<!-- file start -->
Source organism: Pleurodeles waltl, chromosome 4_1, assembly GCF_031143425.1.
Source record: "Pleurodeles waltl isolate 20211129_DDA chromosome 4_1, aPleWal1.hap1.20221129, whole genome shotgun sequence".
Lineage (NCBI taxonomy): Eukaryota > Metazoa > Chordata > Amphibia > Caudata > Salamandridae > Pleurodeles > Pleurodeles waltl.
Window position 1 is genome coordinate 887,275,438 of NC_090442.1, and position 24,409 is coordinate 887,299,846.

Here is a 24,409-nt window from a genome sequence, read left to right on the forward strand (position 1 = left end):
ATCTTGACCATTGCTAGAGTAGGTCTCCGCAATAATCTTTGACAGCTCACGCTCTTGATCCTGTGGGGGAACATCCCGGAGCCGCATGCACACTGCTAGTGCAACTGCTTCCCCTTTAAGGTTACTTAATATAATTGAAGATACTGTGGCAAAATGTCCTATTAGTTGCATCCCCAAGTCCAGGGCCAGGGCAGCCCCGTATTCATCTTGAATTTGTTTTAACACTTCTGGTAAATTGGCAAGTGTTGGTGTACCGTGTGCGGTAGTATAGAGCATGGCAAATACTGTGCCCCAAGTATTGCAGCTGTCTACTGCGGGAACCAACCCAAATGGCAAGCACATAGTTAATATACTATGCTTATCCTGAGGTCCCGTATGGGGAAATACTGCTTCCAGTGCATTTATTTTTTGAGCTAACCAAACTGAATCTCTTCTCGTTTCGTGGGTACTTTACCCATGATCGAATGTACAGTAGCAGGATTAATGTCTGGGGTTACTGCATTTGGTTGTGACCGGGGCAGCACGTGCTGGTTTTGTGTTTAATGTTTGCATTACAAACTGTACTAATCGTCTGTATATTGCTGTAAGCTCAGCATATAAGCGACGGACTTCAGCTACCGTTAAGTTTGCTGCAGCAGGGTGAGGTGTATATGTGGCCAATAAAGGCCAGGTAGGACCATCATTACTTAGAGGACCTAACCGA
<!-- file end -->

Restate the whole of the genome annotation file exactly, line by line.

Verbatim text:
Source organism: Pleurodeles waltl, chromosome 4_1, assembly GCF_031143425.1.
Source record: "Pleurodeles waltl isolate 20211129_DDA chromosome 4_1, aPleWal1.hap1.20221129, whole genome shotgun sequence".
Lineage (NCBI taxonomy): Eukaryota > Metazoa > Chordata > Amphibia > Caudata > Salamandridae > Pleurodeles > Pleurodeles waltl.
Window position 1 is genome coordinate 887,275,438 of NC_090442.1, and position 24,409 is coordinate 887,299,846.

Here is a 24,409-nt window from a genome sequence, read left to right on the forward strand (position 1 = left end):
ATCTTGACCATTGCTAGAGTAGGTCTCCGCAATAATCTTTGACAGCTCACGCTCTTGATCCTGTGGGGGAACATCCCGGAGCCGCATGCACACTGCTAGTGCAACTGCTTCCCCTTTAAGGTTACTTAATATAATTGAAGATACTGTGGCAAAATGTCCTATTAGTTGCATCCCCAAGTCCAGGGCCAGGGCAGCCCCGTATTCATCTTGAATTTGTTTTAACACTTCTGGTAAATTGGCAAGTGTTGGTGTACCGTGTGCGGTAGTATAGAGCATGGCAAATACTGTGCCCCAAGTATTGCAGCTGTCTACTGCGGGAACCAACCCAAATGGCAAGCACATAGTTAATATACTATGCTTATCCTGAGGTCCCGTATGGGGAAATACTGCTTCCAGTGCATTTATTTTTTGAGCTAACCAAACTGAATCTCTTCTCGTTTCGTGGGTACTTTACCCATGATCGAATGTACAGTAGCAGGATTAATGTCTGGGGTTACTGCATTTGGTTGTGACCGGGGCAGCACGTGCTGGTTTTGTGTTTAATGTTTGCATTACAAACTGTACTAATCGTCTGTATATTGCTGTAAGCTCAGCATATAAGCGACGGACTTCAGCTACCGTTAAGTTTGCTGCAGCAGGGTGAGGTGTATATGTGGCCAATAAAGGCCAGGTAGGACCATCATTACTTAGAGGACCTAACCGA